Letsencypt quick start
A little guide with the bare minimum you want to know before start using Let’s Encrypt.
- CA — Certificate Authority
- PKIX — Public Key Infrastructure X.509
- JWS — JSON Web Signature
- ACME — Automatic Certificate Management Environment
What is Let’s Encypt
Let's Encrypt is a CA.
To enable HTTPS on your website, you need to obtain a PKIX certificate file from a CA.
In order to get a certificate for your website’s domain from Let’s Encrypt, you have to demonstrate control over the domain by passing a challenge.
A challenge is one of three tasks that only someone who controls the domain should be able to accomplish:
- Posting a specified file in a specified location on a web site (the HTTP-01 challenge)
- Offering a specified temporary certificate on a web site (the TLS-SNI-01 challenge)
- Posting a specified DNS record in the domain name system (the DNS-01 challenge)
TLS-SNI-01 challenge doesn’t work with CDNs, because the domain name is pointed at the CDN, not directly at your server.
With Let’s Encrypt, it is usually done by running software that uses the ACME protocol, which typically runs on your web host. It is recommended to use Certbot, but there are tons of others to choose in a form of plugins, libraries or whatever.
If you don’t have shell access to your server, you might need to check with your hosting provider.
What is certificate
PKIX certificates are used for a number of purposes, the most significant of which is the authentication of domain names.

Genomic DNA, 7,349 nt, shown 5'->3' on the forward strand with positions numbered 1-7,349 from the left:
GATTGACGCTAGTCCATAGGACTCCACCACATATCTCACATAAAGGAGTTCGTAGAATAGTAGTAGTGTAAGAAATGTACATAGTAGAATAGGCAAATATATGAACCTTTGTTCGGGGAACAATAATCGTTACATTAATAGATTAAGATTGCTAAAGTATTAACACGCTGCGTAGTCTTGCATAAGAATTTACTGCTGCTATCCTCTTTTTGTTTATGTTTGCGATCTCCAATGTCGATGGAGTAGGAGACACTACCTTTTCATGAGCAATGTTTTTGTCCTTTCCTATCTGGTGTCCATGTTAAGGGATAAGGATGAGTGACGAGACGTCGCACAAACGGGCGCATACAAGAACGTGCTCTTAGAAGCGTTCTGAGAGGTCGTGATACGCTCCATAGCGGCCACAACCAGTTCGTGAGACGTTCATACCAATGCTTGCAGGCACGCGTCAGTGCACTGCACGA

Different types of certificates reflect different kinds of CA verification of information about the certificate subject:
- “Domain Validation" (DV) certificates are by far the most common type. CA is only required to verify that the requester has control over the domain.
- “Organization Validation" (OV) and "Extended Validation" (EV) certificates: in those cases the process is intended to also verify the real-world identity of the requester.
What is ACME
In general, CA’s use a set of ad hoc protocols for identity verification and protocol issuance. Typically it looks something like:
- Generate a PKCS#10 Certificate Signing Request
- Cut-and-paste the CSR (Certificate Signing Request) into a CA’s web page
- Prove ownership of the domain by one of the following methods:
- Put a CA-provided challenge at a specific place on the web-server
- Put a CA-provided challenge in a DNS record of a domain
- Receive a CA-provided challenge at admin-controlled email corresponding to the domain
- Download the issued certificate and install it on a web server
Following those instructions manually can be confusing and time consuming. ACME is here to help.
ACME represents a framework for automating the issuance, allowing software to obtain certificates without user interaction. It takes care of certificates auto-renewal and related maintenance.
Communications between an ACME client and an ACME server are done over HTTPS, using JWS. ACME server is structured as a REST application, exposing a number of REST endpoints.
How letsencypt tool works
letsencypt is a ACME client, a program implementing ACME protocol, which is used for certificate management: actions like issuance, renewal, revoking and such. It connects to ACME server for certificates processing.
At the ubuntu installation, it creates a systemd unit ‘certbot.timer’ that runs twice per day and auto renews the certs that are about to expire.
ACME spec: https://ietf-wg-acme.github.io/acme/draft-ietf-acme-acme.html
Certbot docs: https://certbot.eff.org/docs/